Monday, July 3, 2023

BEQ 4:50(Matthew) 


LAT 1:51 (Stella) 


NYT 3:27 (Sophia) 


The New Yorker 5:40 (Jenni) 


Universal untimed (pannonica) 


USA Today tk (tk) 


WSJ 5:10 (Jim) 


Sam Buchbinder’s New York Times crossword — Sophia’s write-up

Happy Monday folks! I’d say the week is off to an… auspicious beginning with this puzzle :)

New York Times, 07 03 2023, By Sam Buchbinder

  • 17a [Miles Davis classic that’s the all-time best-selling jazz album] – KIND OF BLUE
  • 24a [“Oh, I’m not messing around!”] – JUST YOU WAIT
  • 47a [Big member of the string section] – UPRIGHT BASS
  • 60a [Neon, argon and krypton] – NOBLE GASES
  • 38a [Having initial success … as suggested by the beginnings of 17-, 24-, 47- and 60-Across?] – OFF TO A GOOD START

So, each of the theme answers has a first word that can mean “good”: KIND, JUST, UPRIGHT, NOBLE. This is a totally solid theme, and I like the (grid-spanning!) revealer with it. I wish the theme answers were a little snappier, given how many synonyms for “good” exist. But I do like how all of them twist the “good” meaning of their words into something else. I didn’t know KIND OF BLUE was the all time best selling jazz album, that’s pretty cool.

This puzzle played pretty easily for me, even though that’s not reflected in my time since I had to spend ~40 seconds error hunting (turned out to be “dig” instead of DUG :( ). The bottom third of the puzzle or so barely required a single down answer. The top felt much harder for me, particularly the DAHS/ULAN/MONO stack in the upper right. Did other folks feel the same way?


Clue highlights: 2d [Sexiest Man ___ (annual award)] for ALIVE, 61d [Letters that bookend the phrase “Google Maps,” aptly] for GPS. 

Happy 4th of July EVE to those in the USA!

Mike Shenk’s Wall Street Journal crossword, “Picnic for the Fourth”—Jim’s review

Theme answers are red, white, and blue foods.

Wall St Journal crossword solution · “Picnic for the Fourth” · Mike Shenk · Mon., 7.3.23

  • 18a. [Grilled entree for the Fourth] RED SNAPPER.
  • 20a. [Poached entree for the Fourth] WHITEFISH.
  • 34a. [Pie choice for the Fourth] BLUEBERRY.
  • 38a. [Seasoning for the Fourth] RED PEPPER.
  • 50a. [Libation for the Fourth] WHITE WINE.
  • 55a. [Salad dressing choice for the Fourth] BLUE CHEESE.

I suppose that’s as good a way as any to make a 4th of July puzzle. Why two of each color? I don’t know. I guess because they fit, and one of each color wouldn’t be much of a puzzle. But finding six appropriately colored food items that fit symmetrically in a grid has to count for something.

Of course, if your picnic was restricted to red, white, and blue foods like these, that’d be a pretty bizarre picnic.

Having six theme answers is always tough to fill around, but we still have some goodies here like SPLITTER, OIL WELL, and especially SMARTASS. On the other hand MOTETS [Sacred compositions] is pretty tough fill for a Monday especially when the first letter crosses a proper name (MAILER). I wasn’t helped by my brain insisting that Gustav MAHLER was the author of “The Naked and the Dead” instead of Norman MAILER.

No clues of note today. Have a safe and happy Fourth. And please spare a thought for all the traumatized animals who suffer on this holiday.

Susan Gelfand’s Los Angeles Times crossword — Stella’s write-up

Los Angeles Times 7/3/23 by Susan Gelfand

Los Angeles Times 7/3/23 by Susan Gelfand

Currently doing my solving on a train in Sweden, so apologies for the brevity. Coming down to the revealer at 53A [Imitate, and what the last words of 18-, 26-, and 42-Across can do], we get FOLLOW SUIT: That is, the final word in each theme answer can be placed after the word SUIT to make another phrase (or compound word, in one instance).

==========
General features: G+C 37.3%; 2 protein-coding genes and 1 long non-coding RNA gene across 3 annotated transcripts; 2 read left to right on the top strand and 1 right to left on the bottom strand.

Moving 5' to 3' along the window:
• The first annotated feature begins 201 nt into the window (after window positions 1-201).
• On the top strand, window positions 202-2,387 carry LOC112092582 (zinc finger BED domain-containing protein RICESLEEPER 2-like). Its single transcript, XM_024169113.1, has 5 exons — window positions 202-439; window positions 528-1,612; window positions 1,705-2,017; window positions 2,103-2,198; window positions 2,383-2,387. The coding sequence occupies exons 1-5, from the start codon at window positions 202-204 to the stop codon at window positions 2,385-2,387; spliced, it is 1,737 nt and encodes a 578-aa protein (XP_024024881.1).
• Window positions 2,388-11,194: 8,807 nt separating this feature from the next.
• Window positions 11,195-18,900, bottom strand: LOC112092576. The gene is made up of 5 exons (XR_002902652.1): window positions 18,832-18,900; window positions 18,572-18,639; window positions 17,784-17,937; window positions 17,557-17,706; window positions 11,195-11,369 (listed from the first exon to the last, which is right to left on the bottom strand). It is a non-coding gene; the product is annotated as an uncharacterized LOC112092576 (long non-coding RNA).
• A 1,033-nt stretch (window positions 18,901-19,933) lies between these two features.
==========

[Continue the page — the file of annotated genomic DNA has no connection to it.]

• 18A [Hardcover protector] is a DUST JACKET, leading to the formal article of clothing, SUIT JACKET.
  • 26A [Solve a mystery] is CRACK THE CASE, leading to SUITCASE. Mine is packed pretty efficiently, if I say so myself.
  • 42A [Like some home repairs] is DO IT YOURSELF, leading to SUIT YOURSELF.

Super smooth grid, leading to a well-under-two-minute solve, which is just right for Monday. Nice!

Sam Buchbinder’s Universal crossword, “Letter Openers” — pannonica’s write-up

Universal • 7/3/23 • Mon • “Letter Openers” • Buchbinder • solution • 20230701

  • 34aR [Prefaces … or a hint to the first two letters in both parts of 16-, 23-, 47- and 56-Across] FOREWORDS. The referenced entries are two-word phrases in which the first word begins with FO– and the second begins with RE–. So I guess that can be parsed as “FO, RE WORDS”?
  • 16a. [Investigative journalist’s filing] FOIA REQUEST. Freedom of Information Act.
  • 23a. [Warning that affects consumers, in two ways] FOOD RECALL.
  • 47a. [Traditional cure] FOLK REMEDY.
  • 56a. [Zebra running on a field?] FOOTBALL REFEREE.

I wasn’t wowed by this as a conceit to hang a theme on, but it’s certainly adequate and sufficiently entertaining.

  • 11d [Writing on modern elevator buttons] BRAILLE. How modern is modern? I recall seeing them all my life, but I also know that the Americans with Disabilities Act, which I presume would have mandated this at the federal level, dates only to 1990.
  • 21d [Glances over] SCANS. I avoid using this word, because it has two contradictory meanings.
  • 37d [Announcement awaited by many a student (and teacher!)] SNOW DAY. These are as far as I know becoming obsolescent, with online/remote learning capabilities becoming more prevalent.
  • 43a [Sawed logs] SNORED. This was made somewhat trickier with the omission of a “so to speak” sort of qualifier.
  • 52a [Big-eyed birds] OWLS. 61a [One of two on a face] EYE.

Kameron Austin Collins’s New Yorker crossword — Jenni’s write-up

Happy Monday! Happier now that I’ve done Kameron’s crossword. I like the New Yorker vibe and this is a good ‘un.

I like the sort of pinwheel shape to the grid and the long answers in the center are fun.

New Yorker, July 3, 2023, Kameron Austin Collins, solution grid

  • Took me a while to see SQUARE DANCE for [Pursuit for a group of eight].
  • Hope that square doesn’t include any SLEAZEBALLS.
  • I’m amused by SOLAR ENERGY crossing NIGHTMARE FUEL. I always wonder if juxtapositions like that are deliberate.
  • The clue for 33a didn’t mean much to me at first. [Name applied to both a period following the Second World War and a period in the early twenty-first century] is the GOLDEN AGE OF TV.
  • 50a [Cut together, maybe?] is COEDIT. On a plane yesterday I watched “Turn Every Page” about the relationship between Robert Caro and his longtime editor Robert Gottlieb. Fascinating. I’ve read some of Caro’s pieces in the New Yorker (which were there because Gottlieb was the editor) and never his books. Now planning to fill that gap.